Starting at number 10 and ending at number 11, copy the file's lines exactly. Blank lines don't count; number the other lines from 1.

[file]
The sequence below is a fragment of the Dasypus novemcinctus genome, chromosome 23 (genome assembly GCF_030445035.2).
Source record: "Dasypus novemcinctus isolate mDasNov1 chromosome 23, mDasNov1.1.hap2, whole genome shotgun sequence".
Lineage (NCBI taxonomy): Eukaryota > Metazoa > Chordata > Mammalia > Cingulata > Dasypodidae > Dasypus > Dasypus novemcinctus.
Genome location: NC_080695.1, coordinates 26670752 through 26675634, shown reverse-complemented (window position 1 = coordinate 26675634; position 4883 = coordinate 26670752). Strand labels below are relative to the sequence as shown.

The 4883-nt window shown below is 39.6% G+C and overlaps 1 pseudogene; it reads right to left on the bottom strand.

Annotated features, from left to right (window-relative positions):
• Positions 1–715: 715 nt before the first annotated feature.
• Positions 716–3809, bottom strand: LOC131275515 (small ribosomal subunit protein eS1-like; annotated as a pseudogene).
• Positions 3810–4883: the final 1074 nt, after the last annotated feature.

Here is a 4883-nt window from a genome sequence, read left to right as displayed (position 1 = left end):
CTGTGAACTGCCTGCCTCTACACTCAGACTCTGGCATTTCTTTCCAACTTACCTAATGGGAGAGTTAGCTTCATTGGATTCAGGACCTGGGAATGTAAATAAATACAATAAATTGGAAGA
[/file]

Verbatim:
Here is a 4883-nt window from a genome sequence, read left to right as displayed (position 1 = left end):
CTGTGAACTGCCTGCCTCTACACTCAGACTCTGGCATTTCTTTCCAACTTACCTAATGGGAGAGTTAGCTTCATTGGATTCAGGACCTGGGAATGTAAATAAATACAATAAATTGGAAGA